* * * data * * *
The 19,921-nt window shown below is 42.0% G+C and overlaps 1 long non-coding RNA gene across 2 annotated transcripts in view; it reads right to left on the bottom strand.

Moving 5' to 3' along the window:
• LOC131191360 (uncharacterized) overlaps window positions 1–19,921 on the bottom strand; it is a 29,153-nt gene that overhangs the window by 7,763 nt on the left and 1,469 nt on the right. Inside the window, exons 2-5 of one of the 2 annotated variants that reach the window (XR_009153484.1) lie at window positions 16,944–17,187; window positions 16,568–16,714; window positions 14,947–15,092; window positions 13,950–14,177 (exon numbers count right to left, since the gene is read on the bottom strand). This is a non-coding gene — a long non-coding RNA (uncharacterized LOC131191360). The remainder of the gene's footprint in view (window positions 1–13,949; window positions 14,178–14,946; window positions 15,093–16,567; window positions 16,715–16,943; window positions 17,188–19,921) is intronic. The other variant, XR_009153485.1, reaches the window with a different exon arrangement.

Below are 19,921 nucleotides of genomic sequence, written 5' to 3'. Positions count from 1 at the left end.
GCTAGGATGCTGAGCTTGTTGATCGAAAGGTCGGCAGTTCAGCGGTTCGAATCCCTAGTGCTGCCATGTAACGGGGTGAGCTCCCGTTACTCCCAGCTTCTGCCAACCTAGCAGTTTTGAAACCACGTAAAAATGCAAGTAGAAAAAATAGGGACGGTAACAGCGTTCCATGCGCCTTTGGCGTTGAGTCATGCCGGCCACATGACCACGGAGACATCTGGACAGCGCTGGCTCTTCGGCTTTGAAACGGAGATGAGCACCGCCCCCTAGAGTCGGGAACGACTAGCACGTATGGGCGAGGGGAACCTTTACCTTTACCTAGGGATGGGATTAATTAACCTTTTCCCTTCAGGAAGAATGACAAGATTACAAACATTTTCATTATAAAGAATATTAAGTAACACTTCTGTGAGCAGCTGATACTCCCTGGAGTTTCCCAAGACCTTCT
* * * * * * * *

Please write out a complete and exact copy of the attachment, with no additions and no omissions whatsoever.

The 19,921-nt window shown below is 42.0% G+C and overlaps 1 long non-coding RNA gene across 2 annotated transcripts in view; it reads right to left on the bottom strand.

Moving 5' to 3' along the window:
• LOC131191360 (uncharacterized) overlaps window positions 1–19,921 on the bottom strand; it is a 29,153-nt gene that overhangs the window by 7,763 nt on the left and 1,469 nt on the right. Inside the window, exons 2-5 of one of the 2 annotated variants that reach the window (XR_009153484.1) lie at window positions 16,944–17,187; window positions 16,568–16,714; window positions 14,947–15,092; window positions 13,950–14,177 (exon numbers count right to left, since the gene is read on the bottom strand). This is a non-coding gene — a long non-coding RNA (uncharacterized LOC131191360). The remainder of the gene's footprint in view (window positions 1–13,949; window positions 14,178–14,946; window positions 15,093–16,567; window positions 16,715–16,943; window positions 17,188–19,921) is intronic. The other variant, XR_009153485.1, reaches the window with a different exon arrangement.

Below are 19,921 nucleotides of genomic sequence, written 5' to 3'. Positions count from 1 at the left end.
GCTAGGATGCTGAGCTTGTTGATCGAAAGGTCGGCAGTTCAGCGGTTCGAATCCCTAGTGCTGCCATGTAACGGGGTGAGCTCCCGTTACTCCCAGCTTCTGCCAACCTAGCAGTTTTGAAACCACGTAAAAATGCAAGTAGAAAAAATAGGGACGGTAACAGCGTTCCATGCGCCTTTGGCGTTGAGTCATGCCGGCCACATGACCACGGAGACATCTGGACAGCGCTGGCTCTTCGGCTTTGAAACGGAGATGAGCACCGCCCCCTAGAGTCGGGAACGACTAGCACGTATGGGCGAGGGGAACCTTTACCTTTACCTAGGGATGGGATTAATTAACCTTTTCCCTTCAGGAAGAATGACAAGATTACAAACATTTTCATTATAAAGAATATTAAGTAACACTTCTGTGAGCAGCTGATACTCCCTGGAGTTTCCCAAGACCTTCT